Friday, June 9, 2006 It was the best night I have had so far. I had a good sleep, probably because the generator wasn’t cut off. Usually each night, the generator cuts off from 10 p.m. until 5 a.m. Our rooms are equipped with a fan and are quite useful when they work. It’s so warm and humid in the Caribbean, a fan makes a difference.
 
We had breakfast at 6:30 a.m. as usual. Then we went for another day in the mangrove island and its beautiful labyrinths. We did a scan at Gilroy’s Creek and saw a manatee. We had lunch there, and then we continued on our way. When we got out of that creek, we spotted another manatee.
 
We had free time, so Caryn decided to take us to the barrier reef—named my reef. It was a wonderful place and different from the other places we snorkeled at before. It looked like a small mountain, with a round shape and some parts of the coral that were out of the water. Just next to it, the depth was maybe about 10 meters (35 feet) deep, although it’s hard to say.
 
The side of that mountain was steep, and Caryn told us you can see large fish here. It was true, as we saw a large barracuda. I don’t want to tell you a story like a fisherman and exaggerate, but that barracuda was at least one meter (3.5 feet) long. We also saw a sea turtle, lobster, stingray, and different other sorts of fish and corals. It was absolutely amazing.
 
Everyday, we have the opportunity to go snorkeling, but it’s always different one day from the next. Very different, believe me. I would have never thought there were so many things to see.
 
I played a trick today on Roger, who had reacted very badly from mosquito bites. On the boat, we have a large jar filled with water that we use to refill our own bottles of water. I made a sign that said “Bug Repellent for Reactor” and stuck it on the jar. We laughed a lot when Roger noticed the jar.

Saturday, June 10, 2006 Today was our day off. We decided to visit the Xunantunich Maya ruins and Belize Zoo.
 
First, here’s some information about Belize. Belize lies on the eastern, or Caribbean, coast of Central America and is bordered on the north by Mexico, on the west and south by Guatemala, and on the east by the Caribbean Sea. Formerly a British colony known as British Honduras until the name was changed in 1973, Belize gained its independence from Britain in 1981. Although the capital city is Belmopan, the largest city in the country is Belize City, with a population of about 87,000. The population of the country is about 274,000 people. English is taught and spoken at all school levels and is the official language.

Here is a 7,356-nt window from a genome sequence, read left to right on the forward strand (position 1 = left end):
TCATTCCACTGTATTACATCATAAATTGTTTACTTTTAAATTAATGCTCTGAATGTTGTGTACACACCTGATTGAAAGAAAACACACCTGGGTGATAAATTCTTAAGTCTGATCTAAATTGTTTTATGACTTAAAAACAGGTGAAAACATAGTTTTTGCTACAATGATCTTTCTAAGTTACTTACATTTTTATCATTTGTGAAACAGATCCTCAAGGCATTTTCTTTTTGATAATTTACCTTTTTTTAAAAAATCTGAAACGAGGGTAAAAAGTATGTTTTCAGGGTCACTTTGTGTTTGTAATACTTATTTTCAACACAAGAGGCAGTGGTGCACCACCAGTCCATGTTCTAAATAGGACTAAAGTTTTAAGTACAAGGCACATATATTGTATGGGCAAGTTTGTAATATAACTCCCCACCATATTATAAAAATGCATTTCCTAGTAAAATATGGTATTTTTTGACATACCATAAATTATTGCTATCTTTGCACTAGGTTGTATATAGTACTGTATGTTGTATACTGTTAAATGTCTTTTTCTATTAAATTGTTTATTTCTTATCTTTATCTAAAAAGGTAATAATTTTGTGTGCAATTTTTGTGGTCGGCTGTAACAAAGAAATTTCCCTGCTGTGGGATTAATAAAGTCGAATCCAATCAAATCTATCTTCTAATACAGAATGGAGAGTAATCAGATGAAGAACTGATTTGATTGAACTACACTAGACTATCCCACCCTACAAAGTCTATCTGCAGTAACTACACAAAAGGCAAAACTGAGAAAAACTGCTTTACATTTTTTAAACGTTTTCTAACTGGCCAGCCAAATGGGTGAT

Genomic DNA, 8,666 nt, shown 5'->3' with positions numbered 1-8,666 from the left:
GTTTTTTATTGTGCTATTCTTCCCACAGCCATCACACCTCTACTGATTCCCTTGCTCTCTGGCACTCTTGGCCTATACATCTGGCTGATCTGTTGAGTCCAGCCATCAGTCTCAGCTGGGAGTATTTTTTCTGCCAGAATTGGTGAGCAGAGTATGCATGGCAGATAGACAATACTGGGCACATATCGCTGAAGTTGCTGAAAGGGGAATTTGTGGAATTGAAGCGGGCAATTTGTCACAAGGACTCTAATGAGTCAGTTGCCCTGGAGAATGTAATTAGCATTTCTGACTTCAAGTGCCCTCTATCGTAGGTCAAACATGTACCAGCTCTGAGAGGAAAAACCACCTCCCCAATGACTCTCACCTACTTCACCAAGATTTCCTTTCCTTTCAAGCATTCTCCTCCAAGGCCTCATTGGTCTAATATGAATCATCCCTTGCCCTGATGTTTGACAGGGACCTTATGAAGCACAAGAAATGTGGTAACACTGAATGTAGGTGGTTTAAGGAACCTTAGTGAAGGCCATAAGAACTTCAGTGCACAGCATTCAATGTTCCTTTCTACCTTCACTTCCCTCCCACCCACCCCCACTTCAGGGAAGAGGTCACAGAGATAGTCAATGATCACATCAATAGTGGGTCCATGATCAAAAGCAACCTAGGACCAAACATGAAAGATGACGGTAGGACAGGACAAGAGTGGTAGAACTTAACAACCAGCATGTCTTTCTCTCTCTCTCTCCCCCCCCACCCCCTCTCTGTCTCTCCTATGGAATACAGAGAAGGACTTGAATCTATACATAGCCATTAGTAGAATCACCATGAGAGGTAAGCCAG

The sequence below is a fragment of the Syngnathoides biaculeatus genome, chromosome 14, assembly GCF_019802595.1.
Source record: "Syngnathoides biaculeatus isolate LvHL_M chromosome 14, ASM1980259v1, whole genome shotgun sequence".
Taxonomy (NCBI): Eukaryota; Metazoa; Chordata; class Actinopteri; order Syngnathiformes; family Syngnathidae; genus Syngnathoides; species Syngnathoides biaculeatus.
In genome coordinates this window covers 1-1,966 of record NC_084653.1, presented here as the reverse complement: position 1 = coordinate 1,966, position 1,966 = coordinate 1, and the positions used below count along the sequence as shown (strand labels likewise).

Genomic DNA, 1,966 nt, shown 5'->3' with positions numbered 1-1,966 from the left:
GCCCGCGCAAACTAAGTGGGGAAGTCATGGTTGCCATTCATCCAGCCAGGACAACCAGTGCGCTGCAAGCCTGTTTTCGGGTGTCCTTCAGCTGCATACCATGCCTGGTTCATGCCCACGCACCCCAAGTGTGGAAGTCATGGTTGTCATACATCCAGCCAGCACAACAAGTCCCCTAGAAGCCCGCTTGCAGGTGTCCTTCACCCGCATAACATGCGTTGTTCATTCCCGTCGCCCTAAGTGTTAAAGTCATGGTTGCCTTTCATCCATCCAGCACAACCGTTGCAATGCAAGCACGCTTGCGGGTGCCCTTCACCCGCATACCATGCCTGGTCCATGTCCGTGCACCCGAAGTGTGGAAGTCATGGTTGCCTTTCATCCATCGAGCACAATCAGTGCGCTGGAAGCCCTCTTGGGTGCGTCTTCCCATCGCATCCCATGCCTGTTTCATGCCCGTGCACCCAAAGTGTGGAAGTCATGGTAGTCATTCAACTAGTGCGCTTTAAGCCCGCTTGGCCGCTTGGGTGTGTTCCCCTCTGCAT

The country’s greatest length from north to south is 280 kilometers (174 miles), and its greatest width is 109 kilometers (68 miles). Belize’s coast is protected by 298 kilometers (185 miles) of barrier reef studded with hundreds of coral islands. Belize boasts the second largest barrier reef in the world! 
 
One the reasons manatees come to Belize is perhaps the extensive sea grass, mangrove, coastal, and riverine habitat within the Belize barrier reef lagoon system. The barrier reef may also protect them from bad weather like hurricanes, and they like the inner coastal waters, which are shallow.
 
The Xanantunich Maya ruins in Belize are close to the Guatemala border. It took us about two hours to get there. Situated in tropical rainforest completely different from the forest in Belize City, Xanantunich contains one of the tallest Mayan structures found in Belize. I was impressed. I said to myself; they must have worked hard here with no equipment like we have now. We could see two stella—a stone monument on which the Mayan carved either major events in their life or something that would happen in the future—that were preserved in a building. It was a nice visit and was worth it. Our guide said a sentence that we kept in mind for the rest of our trip: “All is not lost.”
 
Then we headed to the Tropical Wings Nature Centre, located in San Jose Succotz in the Cayo District. There was a little museum inside with a butterfly farm where we had lunch—rice and beans, a typical Belizean dish, with a well-deserved Belikin beer. We could see a blue morpho butterfly, which reminded me of a movie from Lea Pool about a true story that happened in Quebec. Called “The Blue Butterfly,” the movie was one of the best we had in Quebec.
 
After that, we went to the Belize Zoo. There are more than 125 animals in the zoo, and all are native to Belize. The zoo keeps animals that are orphaned, born at the zoo, rehabilitated, or sent to the zoo as gifts from other zoological institutions. When you are in the zoo, you feel like you are with the animals in the jungle because of its natural setting. It was different from the other zoos I have seen.
 
We had the opportunity to see crocodiles, black jaguars, ocelots, pumas, otters, kinkajous, deer, howler monkeys, spider monkeys, and many more animals.
 
We got back to the marina and headed to Spanish Bay. On our way back, we saw a dolphin and took some photographs.
 
I had a splendid day, even if it was rushed because we had so many things to see in a short period of time. I could get used to living here. I will certainly be coming back someday.